Vitamin K status is especially important in the elderly because of inadequate dietary intakes and difficulties in the absorption of fat-soluble nutrients. This condition is further aggravated by frequent drug therapies. (6)

3. Poor bone health

Monitoring vitamin K levels in the body can help reduce bone fractures caused due to osteoporosis. This can be done by identifying individuals whose bone loss is due to vitamin K deficiency. The loss of calcium levels in such cases can be reduced by up to 50% with vitamin K supplementation. (6)

4. Other concerns

You may have a tendency to experience uncontrolled bleeding in the case of Vitamin K deficiency. But adults rarely face the deficiency, it is more common among newborn babies. Usually, in such cases, doctors advise a single injection of 10 mg Vitamin K as a standard practice. Though Vitamin K deficiency is a rarity in adults, people who have the following conditions are at a higher risk of experiencing a deficiency- (10)

  • Individuals with Crohn’s disease or Celiac disease
  • Individuals who consume drugs that interfere with Vitamin K absorption in the body
  • Those who are severely malnourished
  • Those who drink alcohol heavily

In these conditions, your medical practitioner would recommend Vitamin K supplements. (10)

Benefits of Vitamin K

1. Prevents hemorrhagic disease

Administering Vitamin K1 orally or through injection into the muscles can prevent any form of blood loss in newborns. (4)

2. Treat or prevent blood loss in case of absence of prothrombin

Some people lose the blood-clotting protein prothrombin due to certain medications. In such a scenario consuming Vitamin K1 orally or administering it through injections into veins can help prevent blood loss in these patients. (4)

3. Prevent blood loss in VKCFD

Taking Vitamin K through the mouth or through injections intravenously can help prevent blood loss due to a hereditary condition called Vitamin k-dependent clotting factors deficiency. (4)

4. Stabilizing blood clotting when using blood thinners/anticoagulants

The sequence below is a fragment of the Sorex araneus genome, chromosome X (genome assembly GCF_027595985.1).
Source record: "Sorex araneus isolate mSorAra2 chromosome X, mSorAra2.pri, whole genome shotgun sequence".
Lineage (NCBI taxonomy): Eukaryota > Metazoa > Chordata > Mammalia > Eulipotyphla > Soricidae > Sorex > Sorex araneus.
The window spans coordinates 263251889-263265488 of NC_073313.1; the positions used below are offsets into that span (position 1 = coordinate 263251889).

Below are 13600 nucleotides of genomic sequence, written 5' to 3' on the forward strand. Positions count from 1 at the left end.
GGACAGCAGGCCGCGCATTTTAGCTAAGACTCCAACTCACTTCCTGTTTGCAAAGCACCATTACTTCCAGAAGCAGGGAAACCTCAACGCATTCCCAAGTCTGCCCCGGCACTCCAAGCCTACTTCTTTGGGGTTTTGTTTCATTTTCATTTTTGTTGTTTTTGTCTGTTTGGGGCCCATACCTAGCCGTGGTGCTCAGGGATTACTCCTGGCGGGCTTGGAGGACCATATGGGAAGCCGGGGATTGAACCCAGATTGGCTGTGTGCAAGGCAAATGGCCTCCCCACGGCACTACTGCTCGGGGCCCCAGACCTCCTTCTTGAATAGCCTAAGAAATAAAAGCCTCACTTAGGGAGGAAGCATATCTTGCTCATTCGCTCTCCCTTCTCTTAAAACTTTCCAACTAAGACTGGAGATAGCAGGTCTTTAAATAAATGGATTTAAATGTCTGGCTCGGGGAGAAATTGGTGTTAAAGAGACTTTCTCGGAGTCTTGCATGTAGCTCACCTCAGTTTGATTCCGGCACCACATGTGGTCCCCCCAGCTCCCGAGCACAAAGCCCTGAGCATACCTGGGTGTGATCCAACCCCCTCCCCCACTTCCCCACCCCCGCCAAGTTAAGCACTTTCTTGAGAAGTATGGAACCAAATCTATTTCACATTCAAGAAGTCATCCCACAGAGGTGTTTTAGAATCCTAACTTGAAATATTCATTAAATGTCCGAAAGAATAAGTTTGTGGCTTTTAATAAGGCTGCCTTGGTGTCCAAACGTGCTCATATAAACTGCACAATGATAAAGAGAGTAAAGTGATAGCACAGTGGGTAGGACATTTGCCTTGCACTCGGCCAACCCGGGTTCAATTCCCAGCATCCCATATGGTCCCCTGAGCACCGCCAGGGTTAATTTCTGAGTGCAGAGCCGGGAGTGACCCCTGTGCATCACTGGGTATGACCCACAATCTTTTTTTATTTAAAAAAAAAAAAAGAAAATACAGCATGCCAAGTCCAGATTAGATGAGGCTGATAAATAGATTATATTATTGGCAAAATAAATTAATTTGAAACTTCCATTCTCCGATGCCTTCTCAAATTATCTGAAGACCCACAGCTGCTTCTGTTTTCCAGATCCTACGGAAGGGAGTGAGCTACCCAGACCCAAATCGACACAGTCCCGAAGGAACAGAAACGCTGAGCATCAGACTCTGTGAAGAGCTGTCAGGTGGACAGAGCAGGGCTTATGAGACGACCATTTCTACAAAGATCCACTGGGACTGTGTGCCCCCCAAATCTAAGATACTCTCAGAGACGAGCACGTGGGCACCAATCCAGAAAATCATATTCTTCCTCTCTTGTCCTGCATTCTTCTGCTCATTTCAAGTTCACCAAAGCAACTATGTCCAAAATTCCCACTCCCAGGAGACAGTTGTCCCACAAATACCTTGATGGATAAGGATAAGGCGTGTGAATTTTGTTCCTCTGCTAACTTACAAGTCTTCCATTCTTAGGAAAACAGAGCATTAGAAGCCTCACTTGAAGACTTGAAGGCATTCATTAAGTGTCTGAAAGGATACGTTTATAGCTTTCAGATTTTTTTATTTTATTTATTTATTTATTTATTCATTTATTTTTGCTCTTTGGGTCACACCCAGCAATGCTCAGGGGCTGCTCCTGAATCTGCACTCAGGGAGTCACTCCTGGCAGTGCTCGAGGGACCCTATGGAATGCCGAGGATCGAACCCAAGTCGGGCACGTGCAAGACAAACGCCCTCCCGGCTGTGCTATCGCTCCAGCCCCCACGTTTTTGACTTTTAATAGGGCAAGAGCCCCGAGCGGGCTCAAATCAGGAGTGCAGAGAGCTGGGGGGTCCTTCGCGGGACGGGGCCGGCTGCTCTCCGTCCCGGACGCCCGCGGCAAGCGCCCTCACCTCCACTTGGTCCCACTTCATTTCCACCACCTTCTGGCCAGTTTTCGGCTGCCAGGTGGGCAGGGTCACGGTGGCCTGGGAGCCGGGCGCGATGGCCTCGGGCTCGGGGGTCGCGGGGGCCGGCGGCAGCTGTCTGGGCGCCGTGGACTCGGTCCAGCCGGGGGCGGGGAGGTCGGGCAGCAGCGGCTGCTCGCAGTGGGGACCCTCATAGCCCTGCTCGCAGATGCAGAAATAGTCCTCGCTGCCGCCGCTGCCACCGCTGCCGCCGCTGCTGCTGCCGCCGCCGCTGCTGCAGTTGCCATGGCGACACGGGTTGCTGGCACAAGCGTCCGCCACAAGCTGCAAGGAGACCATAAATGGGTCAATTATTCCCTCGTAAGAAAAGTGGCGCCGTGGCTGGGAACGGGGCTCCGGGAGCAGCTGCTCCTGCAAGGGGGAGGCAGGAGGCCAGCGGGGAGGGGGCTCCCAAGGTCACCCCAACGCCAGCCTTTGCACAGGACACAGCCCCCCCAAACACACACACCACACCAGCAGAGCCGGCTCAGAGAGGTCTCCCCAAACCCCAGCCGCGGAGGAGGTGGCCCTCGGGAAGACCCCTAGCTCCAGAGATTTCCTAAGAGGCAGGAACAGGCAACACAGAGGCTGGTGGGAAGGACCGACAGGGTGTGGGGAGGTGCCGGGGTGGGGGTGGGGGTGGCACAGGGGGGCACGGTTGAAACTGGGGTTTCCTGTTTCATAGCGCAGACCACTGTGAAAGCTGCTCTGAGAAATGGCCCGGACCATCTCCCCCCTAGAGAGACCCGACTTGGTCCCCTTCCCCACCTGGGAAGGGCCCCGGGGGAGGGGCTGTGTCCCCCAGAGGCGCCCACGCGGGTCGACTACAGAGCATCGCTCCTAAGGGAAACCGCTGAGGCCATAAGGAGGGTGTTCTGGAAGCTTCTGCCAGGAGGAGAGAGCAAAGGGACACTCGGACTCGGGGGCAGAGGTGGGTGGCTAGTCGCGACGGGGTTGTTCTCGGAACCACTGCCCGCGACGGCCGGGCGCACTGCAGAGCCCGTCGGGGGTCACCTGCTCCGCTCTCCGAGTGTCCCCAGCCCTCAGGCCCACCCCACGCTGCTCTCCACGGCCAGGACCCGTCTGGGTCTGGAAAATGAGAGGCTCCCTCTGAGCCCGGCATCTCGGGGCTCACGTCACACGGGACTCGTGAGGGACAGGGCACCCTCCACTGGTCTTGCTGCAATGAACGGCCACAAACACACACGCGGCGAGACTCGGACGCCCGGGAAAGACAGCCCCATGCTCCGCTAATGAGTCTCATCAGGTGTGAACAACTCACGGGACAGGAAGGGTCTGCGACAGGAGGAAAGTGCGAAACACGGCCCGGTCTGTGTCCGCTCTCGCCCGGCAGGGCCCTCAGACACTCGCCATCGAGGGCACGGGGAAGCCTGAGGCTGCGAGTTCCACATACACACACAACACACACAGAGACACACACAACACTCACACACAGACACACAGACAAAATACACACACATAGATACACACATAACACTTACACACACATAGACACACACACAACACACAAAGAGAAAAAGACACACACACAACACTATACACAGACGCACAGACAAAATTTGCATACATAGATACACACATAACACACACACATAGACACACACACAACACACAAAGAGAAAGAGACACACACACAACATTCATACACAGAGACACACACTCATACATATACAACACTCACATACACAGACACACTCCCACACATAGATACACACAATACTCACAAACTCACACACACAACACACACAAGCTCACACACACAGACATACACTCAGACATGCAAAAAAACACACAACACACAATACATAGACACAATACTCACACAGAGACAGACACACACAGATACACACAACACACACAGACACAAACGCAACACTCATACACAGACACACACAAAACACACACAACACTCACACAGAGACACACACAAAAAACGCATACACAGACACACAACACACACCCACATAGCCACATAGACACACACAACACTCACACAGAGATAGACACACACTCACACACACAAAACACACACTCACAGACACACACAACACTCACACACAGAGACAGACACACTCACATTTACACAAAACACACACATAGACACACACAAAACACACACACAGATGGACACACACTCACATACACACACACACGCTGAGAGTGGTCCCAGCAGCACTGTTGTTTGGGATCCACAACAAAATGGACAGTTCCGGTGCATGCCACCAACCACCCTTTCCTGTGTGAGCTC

A combination of Vitamin K and Warfarin helps in stabilizing blood clotting in those who have Vitamin K deficiency. (4)

5. Helps in blood clot

Vitamin K is one of the 13 main essential nutrients that help in blood clotting. Patients who consume anticoagulant medicines often need Vitamin K to counter the effects of these. Those who are on Warfarin need a consistent dose of Vitamin K either through their food or supplements as prescribed by the doctor. (5)

6. Maintain bone health

Vitamin K produces important proteins like osteocalcin in the bones. This helps in strengthening the bones. Hence medical experts prove that patients who take a higher dose of Vitamin K prevent hip fracture and low bone density. (5)

7. Role in preventing heart disease

Some studies show that Vitamin K helps in overall heart health. According to these studies, Vitamin K helps in the production of matrix Gla proteins (MGP). These proteins prevent calcification or hardening of the arteries. However, we are still awaiting further research in this area. (5)

Vitamin K Supplementation

Researches show very little data on the availability of the various forms of vitamin K supplements. The suggested dose for adult repletion of Vitamin K is 500-1000 mcg/day. (6)

Some of the Vitamin K supplements that can be listed are as follows-

1. Multivitamin/Multimineral

  • Most multivitamin or multimineral supplements at values less than 75% of the DV contain Vitamin K. This vitamin is also available in dietary supplements containing only vitamin K or vitamin K with a few other nutrients, commonly calcium, magnesium, and/or vitamin D. These supplements tend to have a wider range of vitamin K doses than multivitamin/mineral supplements, with some of them providing 4,050 mcg (5,063% of the DV). (7)

2. Vitamin K1 and Vitamin K2 supplements

  • A lot of Vitamin K supplements are in use. Some of them include vitamin K1 as phylloquinone or phytonadione (a synthetic form of vitamin K1) and vitamin K2 as MK-4 or MK-7. One of the studies suggests both phytonadione and MK-7 supplements being well absorbed, with the latter having a longer half-life. (7)

3. Vitamin K3 supplement